10 Stones 2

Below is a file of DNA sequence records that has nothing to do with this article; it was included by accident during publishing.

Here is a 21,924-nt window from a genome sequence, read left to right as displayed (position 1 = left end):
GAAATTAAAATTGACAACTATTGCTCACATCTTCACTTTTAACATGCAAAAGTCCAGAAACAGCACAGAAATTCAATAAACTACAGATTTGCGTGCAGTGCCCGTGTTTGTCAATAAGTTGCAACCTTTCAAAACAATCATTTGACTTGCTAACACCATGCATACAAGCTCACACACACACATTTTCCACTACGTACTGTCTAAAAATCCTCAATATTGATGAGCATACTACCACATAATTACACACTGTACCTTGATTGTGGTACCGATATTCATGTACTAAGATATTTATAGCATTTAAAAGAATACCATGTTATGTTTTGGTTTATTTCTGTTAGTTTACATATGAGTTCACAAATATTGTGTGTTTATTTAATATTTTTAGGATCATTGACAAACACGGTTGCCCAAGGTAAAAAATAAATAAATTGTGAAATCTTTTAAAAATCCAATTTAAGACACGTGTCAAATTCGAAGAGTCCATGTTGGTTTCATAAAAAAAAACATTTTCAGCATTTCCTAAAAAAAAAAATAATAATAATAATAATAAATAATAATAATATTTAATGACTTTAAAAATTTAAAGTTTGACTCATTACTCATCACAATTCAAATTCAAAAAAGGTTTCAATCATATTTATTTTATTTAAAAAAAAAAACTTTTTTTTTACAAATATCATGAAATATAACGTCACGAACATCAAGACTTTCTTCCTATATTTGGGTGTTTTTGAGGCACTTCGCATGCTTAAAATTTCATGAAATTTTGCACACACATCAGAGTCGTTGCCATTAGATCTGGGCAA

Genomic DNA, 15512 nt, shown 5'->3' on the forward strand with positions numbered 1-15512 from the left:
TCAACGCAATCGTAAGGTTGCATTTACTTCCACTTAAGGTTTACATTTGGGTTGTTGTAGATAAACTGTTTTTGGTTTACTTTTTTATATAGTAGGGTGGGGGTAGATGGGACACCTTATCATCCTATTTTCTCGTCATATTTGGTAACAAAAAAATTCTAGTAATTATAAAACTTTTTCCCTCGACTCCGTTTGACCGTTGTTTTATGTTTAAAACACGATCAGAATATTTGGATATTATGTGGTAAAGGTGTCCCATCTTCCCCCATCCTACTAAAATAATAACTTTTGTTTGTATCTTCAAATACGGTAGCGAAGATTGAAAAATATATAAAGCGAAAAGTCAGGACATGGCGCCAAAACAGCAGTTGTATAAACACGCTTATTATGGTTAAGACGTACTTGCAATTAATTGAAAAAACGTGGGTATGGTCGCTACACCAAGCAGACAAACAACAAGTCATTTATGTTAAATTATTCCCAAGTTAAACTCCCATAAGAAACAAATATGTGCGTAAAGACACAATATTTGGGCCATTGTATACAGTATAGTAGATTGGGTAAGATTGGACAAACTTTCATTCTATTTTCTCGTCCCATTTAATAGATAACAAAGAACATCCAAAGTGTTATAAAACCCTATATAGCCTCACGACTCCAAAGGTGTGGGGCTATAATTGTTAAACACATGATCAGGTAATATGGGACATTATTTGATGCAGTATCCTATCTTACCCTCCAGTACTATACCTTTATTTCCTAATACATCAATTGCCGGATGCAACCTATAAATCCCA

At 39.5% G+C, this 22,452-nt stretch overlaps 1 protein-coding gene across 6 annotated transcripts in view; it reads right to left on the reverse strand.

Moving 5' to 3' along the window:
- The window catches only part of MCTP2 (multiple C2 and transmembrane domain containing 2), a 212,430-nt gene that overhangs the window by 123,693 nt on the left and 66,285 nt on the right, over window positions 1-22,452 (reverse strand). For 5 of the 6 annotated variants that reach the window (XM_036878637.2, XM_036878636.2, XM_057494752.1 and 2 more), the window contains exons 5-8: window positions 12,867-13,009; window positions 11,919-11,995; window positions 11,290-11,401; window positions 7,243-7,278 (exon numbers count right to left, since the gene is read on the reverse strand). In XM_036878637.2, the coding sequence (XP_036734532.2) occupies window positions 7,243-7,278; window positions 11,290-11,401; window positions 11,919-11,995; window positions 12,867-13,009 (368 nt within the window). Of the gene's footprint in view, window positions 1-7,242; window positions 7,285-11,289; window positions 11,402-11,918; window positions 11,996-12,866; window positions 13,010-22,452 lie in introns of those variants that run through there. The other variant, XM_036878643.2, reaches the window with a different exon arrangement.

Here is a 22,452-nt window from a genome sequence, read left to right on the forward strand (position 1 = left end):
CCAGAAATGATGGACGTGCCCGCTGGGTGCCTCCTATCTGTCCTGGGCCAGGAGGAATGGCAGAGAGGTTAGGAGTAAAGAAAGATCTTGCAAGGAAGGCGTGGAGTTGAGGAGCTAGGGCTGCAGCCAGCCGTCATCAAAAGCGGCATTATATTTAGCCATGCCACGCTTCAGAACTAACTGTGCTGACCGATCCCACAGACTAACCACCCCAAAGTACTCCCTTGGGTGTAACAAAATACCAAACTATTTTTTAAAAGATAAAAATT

John Cage (1912-1992) experimented with the nature of sound and devised new systems of musical notation. His innovative ideas on composition and performance influenced musicians, painters, and choreographers. John Cage questioned all musical preconceptions inherited from the 19th century, and he flourished in an atmosphere of controversy. The teacher-composer Arnold Schoenberg once called him "not a composer, but an inventor--of genius." He received awards and grants; a few important music critics wrote perceptively and enthusiastically about his works. John Cage was at Black Mountain College in 1948, 1952 and 1953. In 1952, at Black Mountain College, he presented a theatrical event considered by many to have been the first “Happening.” Cage created a number of visual art projects including several bodies of prints produced at Crown Point Press, starting in 1982 and continuing until his death in 1992. In his music and his art, Cage used various techniques to allow for the role of chance. By leaving most decisions up to chance operation, he felt that the elements of personality are left out.